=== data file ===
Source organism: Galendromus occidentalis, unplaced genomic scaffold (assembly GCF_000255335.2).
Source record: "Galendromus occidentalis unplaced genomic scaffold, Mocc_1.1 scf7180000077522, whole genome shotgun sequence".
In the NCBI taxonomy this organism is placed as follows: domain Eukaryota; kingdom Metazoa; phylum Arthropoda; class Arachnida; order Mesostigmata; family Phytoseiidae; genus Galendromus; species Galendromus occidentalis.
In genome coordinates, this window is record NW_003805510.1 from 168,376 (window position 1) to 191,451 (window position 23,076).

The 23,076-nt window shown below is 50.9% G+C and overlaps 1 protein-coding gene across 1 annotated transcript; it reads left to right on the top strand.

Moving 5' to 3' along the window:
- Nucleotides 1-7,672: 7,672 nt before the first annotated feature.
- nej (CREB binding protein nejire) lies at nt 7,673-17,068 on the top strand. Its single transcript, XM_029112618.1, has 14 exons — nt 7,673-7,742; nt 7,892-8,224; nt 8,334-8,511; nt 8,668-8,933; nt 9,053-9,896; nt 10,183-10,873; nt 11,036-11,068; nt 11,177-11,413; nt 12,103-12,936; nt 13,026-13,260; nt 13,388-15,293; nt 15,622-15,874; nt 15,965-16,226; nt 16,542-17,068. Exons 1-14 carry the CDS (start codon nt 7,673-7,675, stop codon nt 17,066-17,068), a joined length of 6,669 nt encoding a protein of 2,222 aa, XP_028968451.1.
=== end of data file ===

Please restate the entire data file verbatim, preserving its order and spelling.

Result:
Source organism: Galendromus occidentalis, unplaced genomic scaffold (assembly GCF_000255335.2).
Source record: "Galendromus occidentalis unplaced genomic scaffold, Mocc_1.1 scf7180000077522, whole genome shotgun sequence".
In the NCBI taxonomy this organism is placed as follows: domain Eukaryota; kingdom Metazoa; phylum Arthropoda; class Arachnida; order Mesostigmata; family Phytoseiidae; genus Galendromus; species Galendromus occidentalis.
In genome coordinates, this window is record NW_003805510.1 from 168,376 (window position 1) to 191,451 (window position 23,076).

The 23,076-nt window shown below is 50.9% G+C and overlaps 1 protein-coding gene across 1 annotated transcript; it reads left to right on the top strand.

Moving 5' to 3' along the window:
- Nucleotides 1-7,672: 7,672 nt before the first annotated feature.
- nej (CREB binding protein nejire) lies at nt 7,673-17,068 on the top strand. Its single transcript, XM_029112618.1, has 14 exons — nt 7,673-7,742; nt 7,892-8,224; nt 8,334-8,511; nt 8,668-8,933; nt 9,053-9,896; nt 10,183-10,873; nt 11,036-11,068; nt 11,177-11,413; nt 12,103-12,936; nt 13,026-13,260; nt 13,388-15,293; nt 15,622-15,874; nt 15,965-16,226; nt 16,542-17,068. Exons 1-14 carry the CDS (start codon nt 7,673-7,675, stop codon nt 17,066-17,068), a joined length of 6,669 nt encoding a protein of 2,222 aa, XP_028968451.1.